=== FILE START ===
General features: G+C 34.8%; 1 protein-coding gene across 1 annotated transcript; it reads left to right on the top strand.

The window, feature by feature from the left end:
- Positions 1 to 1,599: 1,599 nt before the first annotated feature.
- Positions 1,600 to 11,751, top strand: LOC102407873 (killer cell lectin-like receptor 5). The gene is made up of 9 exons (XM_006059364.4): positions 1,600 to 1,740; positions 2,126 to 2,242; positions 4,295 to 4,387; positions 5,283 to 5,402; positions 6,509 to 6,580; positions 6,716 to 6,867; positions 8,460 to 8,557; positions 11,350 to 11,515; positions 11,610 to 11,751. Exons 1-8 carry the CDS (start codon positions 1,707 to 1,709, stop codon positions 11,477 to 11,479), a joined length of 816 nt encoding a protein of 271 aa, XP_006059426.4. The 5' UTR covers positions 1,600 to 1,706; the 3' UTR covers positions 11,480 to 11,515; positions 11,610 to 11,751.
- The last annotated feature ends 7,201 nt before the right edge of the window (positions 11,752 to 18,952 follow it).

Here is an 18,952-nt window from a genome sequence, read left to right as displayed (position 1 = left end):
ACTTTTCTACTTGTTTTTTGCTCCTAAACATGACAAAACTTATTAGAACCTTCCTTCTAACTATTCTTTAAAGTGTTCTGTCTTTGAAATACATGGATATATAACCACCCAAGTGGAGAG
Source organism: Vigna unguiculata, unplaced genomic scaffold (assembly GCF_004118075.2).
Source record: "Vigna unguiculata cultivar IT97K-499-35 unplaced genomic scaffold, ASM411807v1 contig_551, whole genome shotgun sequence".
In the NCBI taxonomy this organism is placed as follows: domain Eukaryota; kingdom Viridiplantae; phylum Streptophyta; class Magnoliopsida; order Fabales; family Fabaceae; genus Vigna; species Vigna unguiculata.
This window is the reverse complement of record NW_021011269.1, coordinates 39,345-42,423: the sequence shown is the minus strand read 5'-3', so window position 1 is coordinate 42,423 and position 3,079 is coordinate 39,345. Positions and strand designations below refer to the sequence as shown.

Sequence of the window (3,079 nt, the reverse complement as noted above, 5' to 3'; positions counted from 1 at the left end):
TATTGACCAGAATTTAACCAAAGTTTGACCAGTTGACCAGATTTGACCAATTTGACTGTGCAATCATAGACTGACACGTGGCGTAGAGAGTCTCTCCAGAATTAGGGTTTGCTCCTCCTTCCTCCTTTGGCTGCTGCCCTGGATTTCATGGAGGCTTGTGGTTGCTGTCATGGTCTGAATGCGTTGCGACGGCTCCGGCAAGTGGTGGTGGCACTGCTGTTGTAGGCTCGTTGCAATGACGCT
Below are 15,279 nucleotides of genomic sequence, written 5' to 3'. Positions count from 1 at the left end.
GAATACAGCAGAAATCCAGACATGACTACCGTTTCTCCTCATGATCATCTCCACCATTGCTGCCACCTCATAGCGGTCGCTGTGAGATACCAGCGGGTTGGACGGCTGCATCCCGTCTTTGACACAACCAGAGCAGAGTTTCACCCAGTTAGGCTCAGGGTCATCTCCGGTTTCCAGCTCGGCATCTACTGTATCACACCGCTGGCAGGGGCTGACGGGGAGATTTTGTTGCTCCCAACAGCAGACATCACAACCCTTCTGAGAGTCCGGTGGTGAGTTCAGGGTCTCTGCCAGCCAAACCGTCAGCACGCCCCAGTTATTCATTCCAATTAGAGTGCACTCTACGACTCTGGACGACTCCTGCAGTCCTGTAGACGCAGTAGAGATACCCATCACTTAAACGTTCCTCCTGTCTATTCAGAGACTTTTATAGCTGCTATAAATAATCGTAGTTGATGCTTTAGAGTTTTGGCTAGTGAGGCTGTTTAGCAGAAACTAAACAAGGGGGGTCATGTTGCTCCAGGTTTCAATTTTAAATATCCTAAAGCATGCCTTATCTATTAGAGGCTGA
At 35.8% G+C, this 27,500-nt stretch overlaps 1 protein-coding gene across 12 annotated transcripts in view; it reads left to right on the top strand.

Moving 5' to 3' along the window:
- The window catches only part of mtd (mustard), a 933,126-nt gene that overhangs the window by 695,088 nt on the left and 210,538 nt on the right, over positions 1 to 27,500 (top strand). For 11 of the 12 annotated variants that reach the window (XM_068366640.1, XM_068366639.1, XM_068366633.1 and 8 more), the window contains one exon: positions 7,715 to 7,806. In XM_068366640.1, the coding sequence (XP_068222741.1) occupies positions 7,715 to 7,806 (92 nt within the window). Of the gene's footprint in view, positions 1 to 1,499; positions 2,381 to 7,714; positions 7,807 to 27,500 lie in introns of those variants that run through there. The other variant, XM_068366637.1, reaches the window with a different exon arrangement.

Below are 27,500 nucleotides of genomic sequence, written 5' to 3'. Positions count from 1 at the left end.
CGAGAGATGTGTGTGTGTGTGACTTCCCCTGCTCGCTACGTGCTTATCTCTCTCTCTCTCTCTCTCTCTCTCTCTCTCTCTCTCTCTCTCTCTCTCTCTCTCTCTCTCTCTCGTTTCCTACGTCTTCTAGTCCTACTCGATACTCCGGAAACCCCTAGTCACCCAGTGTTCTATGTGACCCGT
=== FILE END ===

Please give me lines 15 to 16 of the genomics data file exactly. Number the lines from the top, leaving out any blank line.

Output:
GAATACAGCAGAAATCCAGACATGACTACCGTTTCTCCTCATGATCATCTCCACCATTGCTGCCACCTCATAGCGGTCGCTGTGAGATACCAGCGGGTTGGACGGCTGCATCCCGTCTTTGACACAACCAGAGCAGAGTTTCACCCAGTTAGGCTCAGGGTCATCTCCGGTTTCCAGCTCGGCATCTACTGTATCACACCGCTGGCAGGGGCTGACGGGGAGATTTTGTTGCTCCCAACAGCAGACATCACAACCCTTCTGAGAGTCCGGTGGTGAGTTCAGGGTCTCTGCCAGCCAAACCGTCAGCACGCCCCAGTTATTCATTCCAATTAGAGTGCACTCTACGACTCTGGACGACTCCTGCAGTCCTGTAGACGCAGTAGAGATACCCATCACTTAAACGTTCCTCCTGTCTATTCAGAGACTTTTATAGCTGCTATAAATAATCGTAGTTGATGCTTTAGAGTTTTGGCTAGTGAGGCTGTTTAGCAGAAACTAAACAAGGGGGGTCATGTTGCTCCAGGTTTCAATTTTAAATATCCTAAAGCATGCCTTATCTATTAGAGGCTGA
At 35.8% G+C, this 27,500-nt stretch overlaps 1 protein-coding gene across 12 annotated transcripts in view; it reads left to right on the top strand.